A year after the pilgrims landed at Plymouth Rock, The Colony of Avalon was established by Lord Baltimore and known at that time for its religious tolerance. By 1637, it was the only successful English proprietary colony north of Chesapeake Bay. Forgotten for many years, the site is now home to the Colony of Avalon Foundation (877/326-5669) in Ferryland and consists of an Interpretation Center with exhibits and artifacts, some of which date back to the 16th century, several gardens, and a reproduction of a 17th century kitchen, as well as an archaeological dig, where archaeologists and field crews are working and can show you what is being uncovered, including seven sites from the 1621 Colony. It is all there, tantalizingly close to Lighthouse Picnics. This is not your usual family attraction, and visiting families will leave instilled with knowledge of what it was like to live in that era.
So much touring, so little time. A quick dinner at Ches’s (709-726-2373) on Freshwater Road near downtown St. John’s for fish and chips was perfect. A great spot for the wee ones, and the not-so-wee ones, with no maddening waits for the food. It was pretty quick, and very tasty!
That night we attended a concert at the Arts and Culture Centre (709/729-3900) in St. John’s. The artists are known as Buddy Wasisname and the Other Fellers, and although much of their material might be suitable for older teens and above, the three gentlemen, all Newfoundland locals, perform with enthusiastic comic and musical talents and made us laugh and cry (not at the same time).
A Newfoundland Farewell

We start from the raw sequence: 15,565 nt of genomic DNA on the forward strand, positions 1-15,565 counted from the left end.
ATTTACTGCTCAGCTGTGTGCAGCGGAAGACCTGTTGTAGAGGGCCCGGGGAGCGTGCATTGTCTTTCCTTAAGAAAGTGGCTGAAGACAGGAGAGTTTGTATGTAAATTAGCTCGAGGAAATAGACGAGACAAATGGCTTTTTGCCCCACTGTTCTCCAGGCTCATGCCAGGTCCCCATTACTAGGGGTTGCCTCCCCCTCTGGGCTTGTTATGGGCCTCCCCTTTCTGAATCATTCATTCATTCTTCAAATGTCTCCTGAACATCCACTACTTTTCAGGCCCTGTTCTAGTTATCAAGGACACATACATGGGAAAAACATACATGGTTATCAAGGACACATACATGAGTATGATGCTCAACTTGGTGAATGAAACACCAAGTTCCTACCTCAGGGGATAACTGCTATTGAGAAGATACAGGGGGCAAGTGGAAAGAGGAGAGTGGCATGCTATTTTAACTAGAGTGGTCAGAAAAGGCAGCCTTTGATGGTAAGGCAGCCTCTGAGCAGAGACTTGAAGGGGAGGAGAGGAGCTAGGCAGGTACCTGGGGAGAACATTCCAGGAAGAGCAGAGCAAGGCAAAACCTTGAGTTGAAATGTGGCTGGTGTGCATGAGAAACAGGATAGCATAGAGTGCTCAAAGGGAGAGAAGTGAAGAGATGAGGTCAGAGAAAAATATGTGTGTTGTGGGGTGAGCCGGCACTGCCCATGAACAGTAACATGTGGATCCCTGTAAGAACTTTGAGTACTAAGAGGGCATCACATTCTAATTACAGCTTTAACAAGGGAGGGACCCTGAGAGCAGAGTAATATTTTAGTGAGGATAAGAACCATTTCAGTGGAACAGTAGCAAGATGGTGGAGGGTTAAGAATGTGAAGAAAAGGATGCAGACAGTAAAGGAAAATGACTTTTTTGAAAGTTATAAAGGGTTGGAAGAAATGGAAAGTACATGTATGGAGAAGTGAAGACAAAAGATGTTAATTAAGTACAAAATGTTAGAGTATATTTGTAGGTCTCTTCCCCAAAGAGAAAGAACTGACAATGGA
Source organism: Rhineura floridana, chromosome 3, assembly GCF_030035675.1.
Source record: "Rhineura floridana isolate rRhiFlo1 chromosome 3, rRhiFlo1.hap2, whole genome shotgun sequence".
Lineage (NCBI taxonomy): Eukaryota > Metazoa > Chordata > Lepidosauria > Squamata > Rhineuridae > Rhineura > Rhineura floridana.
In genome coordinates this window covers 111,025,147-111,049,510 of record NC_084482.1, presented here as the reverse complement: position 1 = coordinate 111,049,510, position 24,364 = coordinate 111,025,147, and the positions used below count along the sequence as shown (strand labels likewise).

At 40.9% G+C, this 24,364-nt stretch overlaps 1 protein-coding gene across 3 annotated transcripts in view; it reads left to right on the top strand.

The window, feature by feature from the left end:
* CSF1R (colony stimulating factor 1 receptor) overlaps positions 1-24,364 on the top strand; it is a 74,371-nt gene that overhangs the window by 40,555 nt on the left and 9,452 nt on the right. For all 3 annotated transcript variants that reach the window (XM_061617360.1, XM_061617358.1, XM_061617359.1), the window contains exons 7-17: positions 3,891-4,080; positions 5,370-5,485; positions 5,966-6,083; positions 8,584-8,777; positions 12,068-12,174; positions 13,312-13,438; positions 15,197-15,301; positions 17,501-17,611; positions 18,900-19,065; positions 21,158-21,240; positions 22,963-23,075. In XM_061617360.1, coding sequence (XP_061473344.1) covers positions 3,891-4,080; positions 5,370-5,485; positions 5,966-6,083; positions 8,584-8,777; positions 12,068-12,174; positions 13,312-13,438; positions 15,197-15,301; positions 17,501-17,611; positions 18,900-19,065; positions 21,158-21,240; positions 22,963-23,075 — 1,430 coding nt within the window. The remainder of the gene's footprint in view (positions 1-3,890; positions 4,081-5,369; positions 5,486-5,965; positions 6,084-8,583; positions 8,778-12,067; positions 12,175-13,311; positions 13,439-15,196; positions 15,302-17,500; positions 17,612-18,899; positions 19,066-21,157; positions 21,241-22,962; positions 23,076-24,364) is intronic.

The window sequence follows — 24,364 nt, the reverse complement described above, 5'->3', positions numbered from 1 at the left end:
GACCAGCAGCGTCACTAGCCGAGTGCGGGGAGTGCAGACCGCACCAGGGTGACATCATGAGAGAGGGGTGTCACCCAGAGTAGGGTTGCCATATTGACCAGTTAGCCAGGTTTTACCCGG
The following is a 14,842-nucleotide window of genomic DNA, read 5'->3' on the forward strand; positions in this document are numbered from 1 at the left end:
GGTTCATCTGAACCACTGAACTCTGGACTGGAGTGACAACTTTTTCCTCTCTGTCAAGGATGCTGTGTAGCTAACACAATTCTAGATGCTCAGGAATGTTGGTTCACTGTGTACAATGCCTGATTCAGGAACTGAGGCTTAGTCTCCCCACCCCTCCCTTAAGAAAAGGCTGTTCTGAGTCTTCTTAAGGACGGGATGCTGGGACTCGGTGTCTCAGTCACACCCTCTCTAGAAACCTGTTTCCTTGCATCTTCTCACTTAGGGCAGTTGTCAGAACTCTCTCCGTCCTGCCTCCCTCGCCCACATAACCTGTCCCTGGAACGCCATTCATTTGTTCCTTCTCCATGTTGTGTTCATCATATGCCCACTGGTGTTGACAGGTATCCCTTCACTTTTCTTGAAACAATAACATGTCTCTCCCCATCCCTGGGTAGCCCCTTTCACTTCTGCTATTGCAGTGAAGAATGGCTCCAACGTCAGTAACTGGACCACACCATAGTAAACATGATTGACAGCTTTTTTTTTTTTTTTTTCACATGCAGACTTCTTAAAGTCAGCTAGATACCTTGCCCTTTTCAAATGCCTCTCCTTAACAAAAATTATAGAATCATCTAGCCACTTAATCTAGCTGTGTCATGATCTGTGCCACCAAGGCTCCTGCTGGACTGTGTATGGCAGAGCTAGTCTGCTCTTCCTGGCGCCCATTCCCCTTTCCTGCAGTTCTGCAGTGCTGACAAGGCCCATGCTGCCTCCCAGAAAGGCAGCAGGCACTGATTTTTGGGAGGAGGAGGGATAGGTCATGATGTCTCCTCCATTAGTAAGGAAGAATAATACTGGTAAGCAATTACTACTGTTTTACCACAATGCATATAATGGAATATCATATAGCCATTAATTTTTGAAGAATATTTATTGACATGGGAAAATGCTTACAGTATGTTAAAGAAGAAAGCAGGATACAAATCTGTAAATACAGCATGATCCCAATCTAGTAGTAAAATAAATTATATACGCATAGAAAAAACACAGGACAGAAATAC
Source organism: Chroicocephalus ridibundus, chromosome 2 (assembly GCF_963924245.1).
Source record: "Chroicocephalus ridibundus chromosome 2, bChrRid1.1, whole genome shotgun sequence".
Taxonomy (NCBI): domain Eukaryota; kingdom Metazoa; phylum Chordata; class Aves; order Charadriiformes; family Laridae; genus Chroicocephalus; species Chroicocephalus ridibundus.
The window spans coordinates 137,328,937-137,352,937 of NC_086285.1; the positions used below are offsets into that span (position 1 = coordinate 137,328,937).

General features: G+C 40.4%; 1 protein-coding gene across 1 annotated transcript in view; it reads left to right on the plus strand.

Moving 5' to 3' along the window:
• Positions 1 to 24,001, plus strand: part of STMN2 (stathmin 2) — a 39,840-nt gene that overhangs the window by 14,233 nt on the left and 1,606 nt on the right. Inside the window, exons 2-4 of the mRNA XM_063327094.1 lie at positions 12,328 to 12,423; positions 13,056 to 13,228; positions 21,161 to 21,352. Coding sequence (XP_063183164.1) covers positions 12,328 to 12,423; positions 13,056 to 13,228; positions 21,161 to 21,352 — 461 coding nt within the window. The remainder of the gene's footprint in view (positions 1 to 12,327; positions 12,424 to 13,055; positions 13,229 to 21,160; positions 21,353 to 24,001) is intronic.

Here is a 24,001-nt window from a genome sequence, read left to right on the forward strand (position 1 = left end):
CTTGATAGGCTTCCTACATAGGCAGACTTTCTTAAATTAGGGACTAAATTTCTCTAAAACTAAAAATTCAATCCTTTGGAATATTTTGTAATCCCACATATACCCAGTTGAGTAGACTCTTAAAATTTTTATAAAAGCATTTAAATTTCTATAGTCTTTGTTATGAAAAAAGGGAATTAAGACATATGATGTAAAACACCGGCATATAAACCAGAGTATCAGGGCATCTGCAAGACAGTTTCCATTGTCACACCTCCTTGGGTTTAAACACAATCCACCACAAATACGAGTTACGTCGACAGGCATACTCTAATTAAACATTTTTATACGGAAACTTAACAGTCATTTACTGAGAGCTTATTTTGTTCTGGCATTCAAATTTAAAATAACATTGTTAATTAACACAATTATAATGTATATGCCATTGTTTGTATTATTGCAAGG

The last day was a short one, and all of us were left to our own devices for the morning. My curiosity was piqued by the Railway Coastal Museum (closed Mondays October-May; 866/600-7245) located in the very same St. John’s Railway Station I had arrived at back in 1967. The highlight of the museum was being able to walk through actual railroad cars that had been used until the end of passenger service over 30 years ago. Other exhibits chronicled the development of the Newfoundland Railway and the coastal boats that served the towns along the water. For the younger set, a model train layout runs continuously. Everyone will learn something by visiting here.
In the last 38 years, many changes happened in my life, in St. John’s, in Newfoundland, in Canada, and in the world. Visiting the first place I had set foot in St. John’s as the last place on this trip showcased that Newfoundland and Labrador had kept pace, and in many ways exceeded, the pace of this post-modern world.
As our Air Canada jet took off from St. John’s Airport, I thought of one song that was part of the Buddy Wasisname concert. “Saltwater Joys” was written by Wayne Chaulk, one of the group:
I was born down by the water, it’s here I’m going to stay
I’ve searched for all the reasons why I should go away
But I haven’t got the thirst for all those modern day toys
So I’ll just take my chance with those saltwater joys.
St. Johns and the Avalon Peninsula. Don’t pass them by – you owe it to your family to go there.